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August 2002 - Nr. 8


The Editor
Antje berichtet
Hier O.K. Berlin!
Alpine Festival
Alpine Fest Events
Alpine Fest
Regina auf der CNE
Double Cruise
KW & Beyond
Delis DO Open
Help for Flood Victims
Dick reports...
Sybille reports
Sybille berichtet
Ham Se det jehört?
Romantic Rhine
TSO Wine Auction
125 Years H. Hesse
Gute Zukunft...
Limousine Luxury
Historische Mitte
Berlin Welcomes...
Gäste aus New York
Going Geothermal
Heine Preis
Architecture on Display
Fotograph in Amerika
Rhine on Rebound
Abschied von NY
Tops in Wind Power
Deutsche Autos Gefragt
Thirst for Beer
On the "Green Hill"
ICE Rail Link
Neues Wein-Prädikat
Racing History

Rhine River on the Rebound

TWIG - Germany’s longest river, the Rhine, is in remarkably good health, according to scientists who have been monitoring it over the past two years. The diversity of species living in the Rhine has returned to pre-1940 levels, the research team announced Tuesday (July 16). Biologists have even observed the recovery of the river’s salmon population, an amazing sign of environmental stability for a river that was once considered one of the most polluted in the world.

In the early 1950s, salmon were practically extinct in the Rhine, said Anne Schulte-Wuelwer-Leidig, director of the International Commission for the Protection of the Rhine (Koblenz). Salmon were first sighted in the river again in the early 1990s, after an intensive cleanup effort a few years earlier. Scientists now count a total of 63 species of fish in the Rhine, up from 45 in 1995.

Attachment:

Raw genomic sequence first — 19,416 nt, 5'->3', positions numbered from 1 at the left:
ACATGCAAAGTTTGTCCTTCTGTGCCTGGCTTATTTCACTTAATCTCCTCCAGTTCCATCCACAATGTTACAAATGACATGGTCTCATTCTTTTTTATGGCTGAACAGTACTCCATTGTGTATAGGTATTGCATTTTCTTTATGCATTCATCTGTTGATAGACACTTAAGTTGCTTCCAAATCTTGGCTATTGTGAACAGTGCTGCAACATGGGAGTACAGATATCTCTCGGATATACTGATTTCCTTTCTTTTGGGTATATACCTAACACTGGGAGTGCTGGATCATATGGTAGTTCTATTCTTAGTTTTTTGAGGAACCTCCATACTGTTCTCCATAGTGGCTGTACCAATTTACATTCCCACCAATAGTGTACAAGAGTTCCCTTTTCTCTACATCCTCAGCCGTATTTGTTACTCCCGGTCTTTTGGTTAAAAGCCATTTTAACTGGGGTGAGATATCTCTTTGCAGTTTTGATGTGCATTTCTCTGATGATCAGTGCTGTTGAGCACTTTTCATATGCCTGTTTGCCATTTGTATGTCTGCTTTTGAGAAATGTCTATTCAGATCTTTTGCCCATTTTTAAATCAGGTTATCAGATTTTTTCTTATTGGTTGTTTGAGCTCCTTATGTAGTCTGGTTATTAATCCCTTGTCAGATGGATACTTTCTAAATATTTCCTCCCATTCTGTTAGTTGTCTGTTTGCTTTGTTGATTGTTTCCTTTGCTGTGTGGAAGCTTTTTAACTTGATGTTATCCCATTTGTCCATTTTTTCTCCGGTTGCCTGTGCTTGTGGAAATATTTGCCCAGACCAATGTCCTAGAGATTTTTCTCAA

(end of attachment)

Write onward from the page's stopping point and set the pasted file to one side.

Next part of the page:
With environmental protection measures in place, the Rhine has sprung back to life over the past 25 years, said Hartmut Arndt of the University of Cologne. For about two years now, fish caught in the Rhine have been safe for consumption. Now it’s time to take the next step, said Arndt. The Rhine shouldn’t be treated like a shipping and drainage canal any more, "but rather like a real river again."

Water quality in other German rivers has also improved considerably over the past two decades, the group reported. The Elbe, for example, has become so clean that environmental experts gave the go ahead for people to take a dip in its waters at 50 different bathing stations between its source in the Krkonose Mountains (Czech Republic) and the North Sea. Scientists report 94 different fish species in the Elbe, including such sensitive fish as salmon and sea trout. Anglers should continue to exercise caution, however, and are advised to consume no more than two kilograms per month of fish that swim in the river. The cleanest of all German rivers these days, according to a study conducted by the Landesarbeitsgemeinschaft Wasser (Lawa, a government group monitoring Germany’s waterways), is the Danube, which carries little ship traffic. 

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